Wednesday, April 25, 2012
Over the past several weeks, questions of interest to the Mirror of Justice community dealing with the relation between Church and State have been occupying many discussions. As a consequence, I have been rereading a number of items regarding this topic. One of them is John Courtney Murray, S.J.’s 1966 article in Theological Studies where the author makes an important connection between two of the documents of the Second Vatican Council, i.e., the Declaration on Religious Freedom (Dignitatis Humanae) and the Pastoral Constitution on the Church in the Modern World (Gaudium et Spes) regarding Church-State matters. While noting that only religious freedom, per se, was addressed by the Council, Murray demonstrated in his important essay the obvious link with matters of Church and State relations that are very much with us at the present moment—and will be for the future.
While noting that Church and State matters in modern times were addressed by Leo XIII, the issues in the relationship dramatically changed as the twentieth century progressed. During Leo’s reign, the identity of State and Society were very close; however, as time progressed, the distinctions grew. If the Church and Society had a relationship, it too got distanced from the State. This separation of State and Society had an impact on the relation between the Church and the State.
At the root of the common ground formerly shared by Church, State, and Society was the idea of the human person. What is he or she? But with the passage of time, the State saw the person in a vast array of ways. For the Church and some elements of Society, there was a greater understanding of the notion about the dignity of the human person and the idea that there is one human family. Many States did not see or accept these understandings. Politicians and civil leaders may have offered lip service to both, but Christians tended to have a better understanding of why changes were occurring and why the Church had a clear, positive, and crucial role in all these matters dealing with dignity and rights. Why?
The State, through its civil functionaries, had varying views of the human person—quid est homo—but the Church had a universal understanding. While some civil authorities may have spoken about human rights and the dignity of the human person, the Church offered a deeper and unified understanding that went beyond serving the political interests of the moment. Murray saw the distinction first emerging in 1892 when Leo wrote his encyclical dealing with the emerging laicité in France. By the time the Second Council was in session, the insights first captured by Leo XIII were more clearly cognizable in the first half of the 1960s by Christians including the Council Fathers. To offer a counterpoint to the growing totalitarian or monolithic sense of “human rights” by States in the twentieth century, the Church saw the need to concentrate on freedom in two ways: that of the individual, and that of the community of individuals. In an ecclesial context, this meant (1) the freedom of the individual person who simultaneously has obligations and duties to all others and (2) the freedom of the community which is the Church. In furtherance of his thesis, Murray recognized that these two freedoms—these two non-derogable rights—are inextricably related.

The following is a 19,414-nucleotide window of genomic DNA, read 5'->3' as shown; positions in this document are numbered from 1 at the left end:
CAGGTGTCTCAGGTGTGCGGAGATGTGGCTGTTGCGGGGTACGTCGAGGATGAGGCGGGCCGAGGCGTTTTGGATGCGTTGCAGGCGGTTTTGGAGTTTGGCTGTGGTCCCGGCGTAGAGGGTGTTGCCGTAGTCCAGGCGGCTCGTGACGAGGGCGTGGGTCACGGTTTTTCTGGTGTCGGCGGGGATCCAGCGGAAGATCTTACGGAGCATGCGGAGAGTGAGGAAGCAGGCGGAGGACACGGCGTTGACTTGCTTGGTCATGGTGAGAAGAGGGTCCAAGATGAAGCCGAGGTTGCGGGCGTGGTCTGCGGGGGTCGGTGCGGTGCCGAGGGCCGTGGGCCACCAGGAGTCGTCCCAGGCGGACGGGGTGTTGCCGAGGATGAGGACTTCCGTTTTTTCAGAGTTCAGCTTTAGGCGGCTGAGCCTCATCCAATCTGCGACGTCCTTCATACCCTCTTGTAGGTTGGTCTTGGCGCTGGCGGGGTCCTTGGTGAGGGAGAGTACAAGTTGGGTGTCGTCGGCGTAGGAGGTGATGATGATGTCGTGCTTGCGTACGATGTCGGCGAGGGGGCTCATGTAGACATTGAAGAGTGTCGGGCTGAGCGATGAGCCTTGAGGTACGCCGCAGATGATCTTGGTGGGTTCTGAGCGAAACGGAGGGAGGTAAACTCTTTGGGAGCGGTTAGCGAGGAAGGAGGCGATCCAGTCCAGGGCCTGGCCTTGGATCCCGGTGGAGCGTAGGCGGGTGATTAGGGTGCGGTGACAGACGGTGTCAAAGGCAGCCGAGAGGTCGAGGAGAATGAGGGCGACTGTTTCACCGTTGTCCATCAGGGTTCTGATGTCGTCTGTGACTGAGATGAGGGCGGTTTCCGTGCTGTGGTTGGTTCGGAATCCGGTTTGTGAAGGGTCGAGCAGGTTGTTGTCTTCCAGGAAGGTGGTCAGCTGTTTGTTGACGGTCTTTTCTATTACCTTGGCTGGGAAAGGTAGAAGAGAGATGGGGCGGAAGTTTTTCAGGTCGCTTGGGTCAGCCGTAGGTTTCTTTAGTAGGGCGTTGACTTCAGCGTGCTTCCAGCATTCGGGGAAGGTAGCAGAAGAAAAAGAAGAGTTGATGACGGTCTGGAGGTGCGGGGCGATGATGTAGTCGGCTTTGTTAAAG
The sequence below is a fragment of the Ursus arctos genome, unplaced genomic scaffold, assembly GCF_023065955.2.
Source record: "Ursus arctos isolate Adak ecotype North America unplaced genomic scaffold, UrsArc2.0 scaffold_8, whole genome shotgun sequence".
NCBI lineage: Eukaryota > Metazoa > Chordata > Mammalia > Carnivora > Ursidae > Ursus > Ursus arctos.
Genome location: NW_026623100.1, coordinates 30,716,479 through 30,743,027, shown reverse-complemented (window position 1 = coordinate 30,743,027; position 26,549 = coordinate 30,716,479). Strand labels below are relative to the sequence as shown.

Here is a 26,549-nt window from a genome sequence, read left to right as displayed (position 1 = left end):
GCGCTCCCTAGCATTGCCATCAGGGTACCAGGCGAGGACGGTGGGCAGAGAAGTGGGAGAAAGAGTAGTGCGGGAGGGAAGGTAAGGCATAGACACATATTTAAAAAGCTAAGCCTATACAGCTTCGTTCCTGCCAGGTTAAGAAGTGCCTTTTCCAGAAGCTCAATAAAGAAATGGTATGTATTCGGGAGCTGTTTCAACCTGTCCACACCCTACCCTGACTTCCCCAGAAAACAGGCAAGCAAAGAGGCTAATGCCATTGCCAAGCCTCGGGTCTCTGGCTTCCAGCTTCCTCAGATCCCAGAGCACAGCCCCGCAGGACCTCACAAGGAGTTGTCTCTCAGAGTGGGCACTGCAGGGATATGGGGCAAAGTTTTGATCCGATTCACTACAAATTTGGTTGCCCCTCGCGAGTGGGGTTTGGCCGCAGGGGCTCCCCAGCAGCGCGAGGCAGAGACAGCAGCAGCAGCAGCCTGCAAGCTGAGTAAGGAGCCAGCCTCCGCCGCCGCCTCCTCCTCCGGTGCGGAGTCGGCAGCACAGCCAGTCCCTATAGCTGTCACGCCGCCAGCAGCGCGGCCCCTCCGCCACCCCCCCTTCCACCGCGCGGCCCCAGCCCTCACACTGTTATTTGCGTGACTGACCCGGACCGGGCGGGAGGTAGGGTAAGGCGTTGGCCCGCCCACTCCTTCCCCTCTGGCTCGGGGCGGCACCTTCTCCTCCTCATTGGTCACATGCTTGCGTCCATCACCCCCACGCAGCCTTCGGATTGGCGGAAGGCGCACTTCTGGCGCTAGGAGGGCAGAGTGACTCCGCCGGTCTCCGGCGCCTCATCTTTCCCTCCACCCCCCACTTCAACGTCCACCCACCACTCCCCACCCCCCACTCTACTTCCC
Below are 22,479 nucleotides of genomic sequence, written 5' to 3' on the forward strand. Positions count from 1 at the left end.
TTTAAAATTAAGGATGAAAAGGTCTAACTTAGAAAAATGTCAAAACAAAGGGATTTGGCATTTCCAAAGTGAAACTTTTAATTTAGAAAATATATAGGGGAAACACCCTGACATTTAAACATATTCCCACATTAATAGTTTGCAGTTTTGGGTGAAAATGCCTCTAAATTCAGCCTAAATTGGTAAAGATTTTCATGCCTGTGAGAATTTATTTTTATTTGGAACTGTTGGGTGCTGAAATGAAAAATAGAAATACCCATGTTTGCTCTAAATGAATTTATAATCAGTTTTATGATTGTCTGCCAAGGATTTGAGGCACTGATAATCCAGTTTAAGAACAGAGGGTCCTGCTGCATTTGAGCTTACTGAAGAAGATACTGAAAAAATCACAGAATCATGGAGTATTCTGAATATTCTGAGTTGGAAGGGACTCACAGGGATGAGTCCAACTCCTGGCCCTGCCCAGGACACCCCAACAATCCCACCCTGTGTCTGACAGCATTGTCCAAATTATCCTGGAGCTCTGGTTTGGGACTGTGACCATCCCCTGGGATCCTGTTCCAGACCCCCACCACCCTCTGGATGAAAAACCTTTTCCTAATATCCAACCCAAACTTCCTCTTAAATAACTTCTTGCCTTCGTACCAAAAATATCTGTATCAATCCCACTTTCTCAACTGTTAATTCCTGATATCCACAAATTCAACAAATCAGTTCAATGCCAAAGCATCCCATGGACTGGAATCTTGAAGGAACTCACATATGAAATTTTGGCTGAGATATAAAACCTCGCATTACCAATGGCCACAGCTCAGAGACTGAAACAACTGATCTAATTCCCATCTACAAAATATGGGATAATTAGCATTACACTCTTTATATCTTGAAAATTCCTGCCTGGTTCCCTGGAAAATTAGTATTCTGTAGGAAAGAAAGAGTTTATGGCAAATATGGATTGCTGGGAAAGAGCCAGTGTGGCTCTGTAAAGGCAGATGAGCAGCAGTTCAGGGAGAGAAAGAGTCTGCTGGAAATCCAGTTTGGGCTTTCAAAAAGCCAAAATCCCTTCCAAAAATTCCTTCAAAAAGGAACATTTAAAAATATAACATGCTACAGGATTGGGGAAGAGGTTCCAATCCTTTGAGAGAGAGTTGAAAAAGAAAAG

Murray also understood that when the Council ended and Paul VI gave his exhortation to the civil authorities of the world, the Council acknowledged this twinning. As Pope Paul said in his remarks to the temporal powers, the Church “asks of you nothing but freedom—freedom to believe and to preach her faith, freedom to love God and to serve Him, freedom to live and to bring to men her message of life.”
I think that this passage of the pope is crucial to the present day examinations, discussions, and debates about religious freedom and the proper relationship between the Church and State. The fact that the Church and State are different and distinct does not necessarily imply that they cannot have a relationship. Moreover, separation is not synonymous with indifference. Why? Both the Church and the State have a critical interest in the common good and its furtherance. The American State talks about the general welfare; the Church relies on other words, but the interests, if not the same, largely overlap. It is in the interest of republican democracy, which we claim to have in the United States, to understand and embrace the differences between the Church and State but simultaneously to respect and support their common or mutual objectives.
I am not sure this is particularly well understood today as a read the ongoing discourse about Church and State matters. Murray noted that the Church sees her mission in the world of temporal affairs concentrating on the realization of human dignity, the advancement of authentic human rights, the promotion of unity within the human family, and “the sanctification of the secular activities of this world.” The transcendence of the human person, which is of major importance to the Church, is not in this particular equation for the State. So if it is not, why should the secular State (and its citizens who are of the secular persuasion) then mind having a relationship with the Church as the Council developed the concept of relationship and freedom?